Researchers from the University of York, as part of a UK-wide network, will bring together academics, industry leaders, government bodies and members of the public to tackle the greenhouse gas emissions from the agriculture and food industry.
According to the latest research, the UK food industry is responsible for almost a quarter of the country’s greenhouse gas emissions. This is an area that needs to be addressed if the country is to achieve its net zero goals by 2050.
The network, led by the Universities of York, West of England, Leeds and East Anglia, will bring together UK researchers in a £4million initiative to explore effective ways to to help industry reduce its greenhouse gas emissions and improve its environmental sustainability.
It will also help the UK agri-food industry improve biodiversity and maintain healthy ecosystems, as well as support livelihoods, support healthy consumption habits and minimize the environmental impacts of foreign trade.
Professor Sarah Bridle, Food, Climate and Society Chair in the Department of Environment and Geography, University of York, said: “There is a need to make our food industry more sustainable and resilient, as the production of our food is a major cause of climate change. , and because food production can be severely disrupted by extreme weather events associated with climate change.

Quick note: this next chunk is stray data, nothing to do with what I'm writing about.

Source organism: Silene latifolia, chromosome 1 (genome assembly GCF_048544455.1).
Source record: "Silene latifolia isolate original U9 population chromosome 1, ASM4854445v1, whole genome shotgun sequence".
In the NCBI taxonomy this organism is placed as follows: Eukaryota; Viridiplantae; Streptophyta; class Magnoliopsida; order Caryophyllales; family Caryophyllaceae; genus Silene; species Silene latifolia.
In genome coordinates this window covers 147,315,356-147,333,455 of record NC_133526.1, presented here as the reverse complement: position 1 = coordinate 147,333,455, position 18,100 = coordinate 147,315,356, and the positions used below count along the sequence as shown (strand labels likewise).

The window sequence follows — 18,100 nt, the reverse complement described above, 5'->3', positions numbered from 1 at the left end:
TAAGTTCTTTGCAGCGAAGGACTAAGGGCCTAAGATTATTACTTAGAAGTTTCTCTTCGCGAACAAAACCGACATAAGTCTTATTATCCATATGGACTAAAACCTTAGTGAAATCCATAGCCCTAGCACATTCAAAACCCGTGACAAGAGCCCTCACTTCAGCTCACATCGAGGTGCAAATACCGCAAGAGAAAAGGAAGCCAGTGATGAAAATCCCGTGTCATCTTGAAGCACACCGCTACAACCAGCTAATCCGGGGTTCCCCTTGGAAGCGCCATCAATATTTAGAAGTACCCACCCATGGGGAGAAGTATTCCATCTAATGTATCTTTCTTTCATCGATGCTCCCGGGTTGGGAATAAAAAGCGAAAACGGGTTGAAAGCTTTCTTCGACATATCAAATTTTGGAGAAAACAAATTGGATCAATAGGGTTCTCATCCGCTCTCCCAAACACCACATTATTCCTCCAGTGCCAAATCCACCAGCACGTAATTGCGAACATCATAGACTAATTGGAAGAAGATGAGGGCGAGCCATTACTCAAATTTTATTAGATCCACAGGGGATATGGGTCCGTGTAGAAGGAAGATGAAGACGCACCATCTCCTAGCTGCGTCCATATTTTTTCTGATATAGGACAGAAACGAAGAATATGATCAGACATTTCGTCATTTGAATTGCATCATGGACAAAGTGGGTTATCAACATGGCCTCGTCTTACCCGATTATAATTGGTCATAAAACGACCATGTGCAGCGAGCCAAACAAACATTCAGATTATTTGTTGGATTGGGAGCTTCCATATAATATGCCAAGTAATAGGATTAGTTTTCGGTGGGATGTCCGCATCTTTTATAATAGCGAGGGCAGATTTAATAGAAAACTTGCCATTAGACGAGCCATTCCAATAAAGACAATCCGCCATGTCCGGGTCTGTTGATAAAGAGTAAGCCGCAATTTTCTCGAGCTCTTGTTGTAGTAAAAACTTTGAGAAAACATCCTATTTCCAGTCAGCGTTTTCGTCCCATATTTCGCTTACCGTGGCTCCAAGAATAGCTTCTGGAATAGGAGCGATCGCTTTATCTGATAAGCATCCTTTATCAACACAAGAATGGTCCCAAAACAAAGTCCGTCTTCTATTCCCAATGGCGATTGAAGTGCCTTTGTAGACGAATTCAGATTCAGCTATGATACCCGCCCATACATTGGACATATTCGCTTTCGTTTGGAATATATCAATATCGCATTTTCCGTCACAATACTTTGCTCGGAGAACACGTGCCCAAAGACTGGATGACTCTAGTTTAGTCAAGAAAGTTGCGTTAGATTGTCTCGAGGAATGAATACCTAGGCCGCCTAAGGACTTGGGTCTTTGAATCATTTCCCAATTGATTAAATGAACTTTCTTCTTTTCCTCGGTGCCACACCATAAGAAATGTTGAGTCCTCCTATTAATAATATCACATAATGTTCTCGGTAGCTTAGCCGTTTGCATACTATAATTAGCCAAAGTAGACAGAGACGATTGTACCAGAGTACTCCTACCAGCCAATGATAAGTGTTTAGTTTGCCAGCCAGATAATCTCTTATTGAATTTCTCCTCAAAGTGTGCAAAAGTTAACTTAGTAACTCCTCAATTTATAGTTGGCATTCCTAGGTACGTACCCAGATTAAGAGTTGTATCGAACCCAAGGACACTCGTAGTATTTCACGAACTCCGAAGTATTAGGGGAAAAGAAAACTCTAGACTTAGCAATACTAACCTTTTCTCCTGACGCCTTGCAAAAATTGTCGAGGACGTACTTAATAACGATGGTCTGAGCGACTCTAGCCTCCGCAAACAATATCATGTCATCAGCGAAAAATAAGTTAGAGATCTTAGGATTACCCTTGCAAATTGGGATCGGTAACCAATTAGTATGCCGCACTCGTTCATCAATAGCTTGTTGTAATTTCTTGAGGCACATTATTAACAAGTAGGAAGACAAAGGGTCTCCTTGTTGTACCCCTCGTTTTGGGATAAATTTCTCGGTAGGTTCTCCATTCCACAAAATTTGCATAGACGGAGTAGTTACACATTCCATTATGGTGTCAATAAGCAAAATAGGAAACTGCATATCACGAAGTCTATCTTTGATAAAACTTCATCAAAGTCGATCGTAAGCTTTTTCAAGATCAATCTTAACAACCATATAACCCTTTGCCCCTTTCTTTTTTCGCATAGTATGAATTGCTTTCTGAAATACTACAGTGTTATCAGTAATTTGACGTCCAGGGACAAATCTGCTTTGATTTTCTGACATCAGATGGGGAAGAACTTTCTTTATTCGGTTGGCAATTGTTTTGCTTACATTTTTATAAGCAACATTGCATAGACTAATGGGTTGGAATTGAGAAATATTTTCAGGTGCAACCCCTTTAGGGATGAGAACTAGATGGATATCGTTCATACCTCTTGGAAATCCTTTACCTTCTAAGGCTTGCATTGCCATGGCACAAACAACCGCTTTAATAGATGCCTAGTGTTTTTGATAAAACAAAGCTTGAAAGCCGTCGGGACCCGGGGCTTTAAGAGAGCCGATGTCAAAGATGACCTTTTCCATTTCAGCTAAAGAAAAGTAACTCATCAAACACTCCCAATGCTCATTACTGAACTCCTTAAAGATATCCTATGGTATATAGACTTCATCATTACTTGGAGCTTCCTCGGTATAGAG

“The network will help connect researchers with food producers and policy makers, some of whom have never met before, or even worked on food before, and support them to create new relevant collaborations. .
“We will work together to identify future scenarios for the food system, including the impacts of climate change, and create a roadmap for future research to support the necessary transformation of the UK food system.”
Agribusiness is more than agriculture alone and involves the journey from farm to fork and beyond, including manufacturing, retail, consumption and waste management. Work to reduce greenhouse gas emissions from industry requires expertise in a range of research disciplines, including agricultural, biological, natural, environmental, physical, engineering, economic and social sciences.
The network is supported by the Engineering and Physical Sciences Research Council (EPSRC), UK Research and Innovation and the Biotechnology and Biological Sciences Research Council (BBSRC); Economic and Social Research Council (ESRC); and Natural Environment Research Council (NERC).
EPSRC Executive Chair Professor Dame Lynn Gladden said: “The agricultural food system produces almost a quarter of the UK’s carbon emissions. By bringing together a multidisciplinary team and involving a wide range of stakeholders, this project will explore how the journey from farm to fork could be made more sustainable, helping to meet the UK government’s strategy to achieve net zero here 2050.”
The funding will last for three years, starting in July 2022.